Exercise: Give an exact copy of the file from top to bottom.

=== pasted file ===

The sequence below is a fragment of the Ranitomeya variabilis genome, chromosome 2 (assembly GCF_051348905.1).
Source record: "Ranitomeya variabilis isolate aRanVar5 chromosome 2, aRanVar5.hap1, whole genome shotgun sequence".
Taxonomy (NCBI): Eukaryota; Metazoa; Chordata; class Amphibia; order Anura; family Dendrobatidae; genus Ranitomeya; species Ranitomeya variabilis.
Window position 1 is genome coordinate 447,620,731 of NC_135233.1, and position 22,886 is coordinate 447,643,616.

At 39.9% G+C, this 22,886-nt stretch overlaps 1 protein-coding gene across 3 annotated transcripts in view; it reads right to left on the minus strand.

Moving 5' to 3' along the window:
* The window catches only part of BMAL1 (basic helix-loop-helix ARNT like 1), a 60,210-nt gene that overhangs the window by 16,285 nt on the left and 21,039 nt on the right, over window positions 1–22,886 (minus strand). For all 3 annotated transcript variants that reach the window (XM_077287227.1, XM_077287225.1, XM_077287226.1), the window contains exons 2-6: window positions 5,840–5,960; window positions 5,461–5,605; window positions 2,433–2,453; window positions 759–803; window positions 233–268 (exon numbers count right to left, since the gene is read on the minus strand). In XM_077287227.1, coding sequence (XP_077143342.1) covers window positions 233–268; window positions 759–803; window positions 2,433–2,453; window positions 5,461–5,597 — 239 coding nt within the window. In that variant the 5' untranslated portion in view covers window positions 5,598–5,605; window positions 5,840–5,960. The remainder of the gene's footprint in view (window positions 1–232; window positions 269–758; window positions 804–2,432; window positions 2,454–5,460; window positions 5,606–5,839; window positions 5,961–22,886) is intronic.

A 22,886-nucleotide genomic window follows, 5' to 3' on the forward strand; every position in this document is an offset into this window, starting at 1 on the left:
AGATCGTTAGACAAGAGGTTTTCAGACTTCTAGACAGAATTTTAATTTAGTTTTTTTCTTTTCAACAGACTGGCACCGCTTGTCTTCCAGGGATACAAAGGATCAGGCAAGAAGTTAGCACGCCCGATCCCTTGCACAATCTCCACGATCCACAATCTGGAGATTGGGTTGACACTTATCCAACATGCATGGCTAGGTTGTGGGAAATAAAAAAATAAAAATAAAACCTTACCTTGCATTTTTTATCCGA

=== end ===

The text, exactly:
The sequence below is a fragment of the Ranitomeya variabilis genome, chromosome 2 (assembly GCF_051348905.1).
Source record: "Ranitomeya variabilis isolate aRanVar5 chromosome 2, aRanVar5.hap1, whole genome shotgun sequence".
Taxonomy (NCBI): Eukaryota; Metazoa; Chordata; class Amphibia; order Anura; family Dendrobatidae; genus Ranitomeya; species Ranitomeya variabilis.
Window position 1 is genome coordinate 447,620,731 of NC_135233.1, and position 22,886 is coordinate 447,643,616.

At 39.9% G+C, this 22,886-nt stretch overlaps 1 protein-coding gene across 3 annotated transcripts in view; it reads right to left on the minus strand.

Moving 5' to 3' along the window:
* The window catches only part of BMAL1 (basic helix-loop-helix ARNT like 1), a 60,210-nt gene that overhangs the window by 16,285 nt on the left and 21,039 nt on the right, over window positions 1–22,886 (minus strand). For all 3 annotated transcript variants that reach the window (XM_077287227.1, XM_077287225.1, XM_077287226.1), the window contains exons 2-6: window positions 5,840–5,960; window positions 5,461–5,605; window positions 2,433–2,453; window positions 759–803; window positions 233–268 (exon numbers count right to left, since the gene is read on the minus strand). In XM_077287227.1, coding sequence (XP_077143342.1) covers window positions 233–268; window positions 759–803; window positions 2,433–2,453; window positions 5,461–5,597 — 239 coding nt within the window. In that variant the 5' untranslated portion in view covers window positions 5,598–5,605; window positions 5,840–5,960. The remainder of the gene's footprint in view (window positions 1–232; window positions 269–758; window positions 804–2,432; window positions 2,454–5,460; window positions 5,606–5,839; window positions 5,961–22,886) is intronic.

A 22,886-nucleotide genomic window follows, 5' to 3' on the forward strand; every position in this document is an offset into this window, starting at 1 on the left:
AGATCGTTAGACAAGAGGTTTTCAGACTTCTAGACAGAATTTTAATTTAGTTTTTTTCTTTTCAACAGACTGGCACCGCTTGTCTTCCAGGGATACAAAGGATCAGGCAAGAAGTTAGCACGCCCGATCCCTTGCACAATCTCCACGATCCACAATCTGGAGATTGGGTTGACACTTATCCAACATGCATGGCTAGGTTGTGGGAAATAAAAAAATAAAAATAAAACCTTACCTTGCATTTTTTATCCGA